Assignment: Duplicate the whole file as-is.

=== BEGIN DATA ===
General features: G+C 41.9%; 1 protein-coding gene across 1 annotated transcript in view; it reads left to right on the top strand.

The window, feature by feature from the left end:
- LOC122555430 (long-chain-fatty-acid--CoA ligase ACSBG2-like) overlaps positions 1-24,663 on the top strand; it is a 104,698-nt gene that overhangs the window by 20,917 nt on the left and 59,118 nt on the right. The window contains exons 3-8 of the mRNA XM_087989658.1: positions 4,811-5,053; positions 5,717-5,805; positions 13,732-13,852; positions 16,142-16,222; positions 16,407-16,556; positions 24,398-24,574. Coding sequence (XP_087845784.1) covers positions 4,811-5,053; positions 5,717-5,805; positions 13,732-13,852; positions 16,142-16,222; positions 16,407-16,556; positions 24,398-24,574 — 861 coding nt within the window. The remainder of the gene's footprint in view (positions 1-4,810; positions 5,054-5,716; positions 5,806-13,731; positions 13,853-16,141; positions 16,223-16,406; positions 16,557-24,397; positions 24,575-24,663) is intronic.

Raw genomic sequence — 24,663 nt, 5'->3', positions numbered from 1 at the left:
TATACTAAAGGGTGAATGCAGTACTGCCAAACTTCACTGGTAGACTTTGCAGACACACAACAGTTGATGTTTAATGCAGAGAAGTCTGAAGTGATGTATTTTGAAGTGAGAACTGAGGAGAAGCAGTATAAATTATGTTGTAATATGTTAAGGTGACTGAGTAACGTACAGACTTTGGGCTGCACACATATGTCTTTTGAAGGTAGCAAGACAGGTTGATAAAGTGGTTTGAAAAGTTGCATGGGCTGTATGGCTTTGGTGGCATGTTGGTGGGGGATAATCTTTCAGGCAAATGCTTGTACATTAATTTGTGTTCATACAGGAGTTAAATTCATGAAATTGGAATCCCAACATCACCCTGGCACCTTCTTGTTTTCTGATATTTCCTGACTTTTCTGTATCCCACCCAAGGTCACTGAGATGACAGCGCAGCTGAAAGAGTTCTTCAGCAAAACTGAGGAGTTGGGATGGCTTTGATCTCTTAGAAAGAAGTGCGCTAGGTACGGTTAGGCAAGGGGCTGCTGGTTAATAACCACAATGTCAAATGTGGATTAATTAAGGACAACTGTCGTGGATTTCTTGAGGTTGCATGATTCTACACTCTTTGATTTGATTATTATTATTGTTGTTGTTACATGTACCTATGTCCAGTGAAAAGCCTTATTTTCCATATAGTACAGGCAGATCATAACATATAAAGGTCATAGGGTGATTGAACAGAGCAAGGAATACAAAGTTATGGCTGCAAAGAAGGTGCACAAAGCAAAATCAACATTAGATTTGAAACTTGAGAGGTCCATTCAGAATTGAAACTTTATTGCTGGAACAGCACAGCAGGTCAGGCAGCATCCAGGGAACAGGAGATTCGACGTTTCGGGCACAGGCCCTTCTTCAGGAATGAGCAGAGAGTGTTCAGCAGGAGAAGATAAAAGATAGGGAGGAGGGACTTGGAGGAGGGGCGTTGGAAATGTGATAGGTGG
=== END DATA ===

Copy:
General features: G+C 41.9%; 1 protein-coding gene across 1 annotated transcript in view; it reads left to right on the top strand.

The window, feature by feature from the left end:
- LOC122555430 (long-chain-fatty-acid--CoA ligase ACSBG2-like) overlaps positions 1-24,663 on the top strand; it is a 104,698-nt gene that overhangs the window by 20,917 nt on the left and 59,118 nt on the right. The window contains exons 3-8 of the mRNA XM_087989658.1: positions 4,811-5,053; positions 5,717-5,805; positions 13,732-13,852; positions 16,142-16,222; positions 16,407-16,556; positions 24,398-24,574. Coding sequence (XP_087845784.1) covers positions 4,811-5,053; positions 5,717-5,805; positions 13,732-13,852; positions 16,142-16,222; positions 16,407-16,556; positions 24,398-24,574 — 861 coding nt within the window. The remainder of the gene's footprint in view (positions 1-4,810; positions 5,054-5,716; positions 5,806-13,731; positions 13,853-16,141; positions 16,223-16,406; positions 16,557-24,397; positions 24,575-24,663) is intronic.

Raw genomic sequence — 24,663 nt, 5'->3', positions numbered from 1 at the left:
TATACTAAAGGGTGAATGCAGTACTGCCAAACTTCACTGGTAGACTTTGCAGACACACAACAGTTGATGTTTAATGCAGAGAAGTCTGAAGTGATGTATTTTGAAGTGAGAACTGAGGAGAAGCAGTATAAATTATGTTGTAATATGTTAAGGTGACTGAGTAACGTACAGACTTTGGGCTGCACACATATGTCTTTTGAAGGTAGCAAGACAGGTTGATAAAGTGGTTTGAAAAGTTGCATGGGCTGTATGGCTTTGGTGGCATGTTGGTGGGGGATAATCTTTCAGGCAAATGCTTGTACATTAATTTGTGTTCATACAGGAGTTAAATTCATGAAATTGGAATCCCAACATCACCCTGGCACCTTCTTGTTTTCTGATATTTCCTGACTTTTCTGTATCCCACCCAAGGTCACTGAGATGACAGCGCAGCTGAAAGAGTTCTTCAGCAAAACTGAGGAGTTGGGATGGCTTTGATCTCTTAGAAAGAAGTGCGCTAGGTACGGTTAGGCAAGGGGCTGCTGGTTAATAACCACAATGTCAAATGTGGATTAATTAAGGACAACTGTCGTGGATTTCTTGAGGTTGCATGATTCTACACTCTTTGATTTGATTATTATTATTGTTGTTGTTACATGTACCTATGTCCAGTGAAAAGCCTTATTTTCCATATAGTACAGGCAGATCATAACATATAAAGGTCATAGGGTGATTGAACAGAGCAAGGAATACAAAGTTATGGCTGCAAAGAAGGTGCACAAAGCAAAATCAACATTAGATTTGAAACTTGAGAGGTCCATTCAGAATTGAAACTTTATTGCTGGAACAGCACAGCAGGTCAGGCAGCATCCAGGGAACAGGAGATTCGACGTTTCGGGCACAGGCCCTTCTTCAGGAATGAGCAGAGAGTGTTCAGCAGGAGAAGATAAAAGATAGGGAGGAGGGACTTGGAGGAGGGGCGTTGGAAATGTGATAGGTGG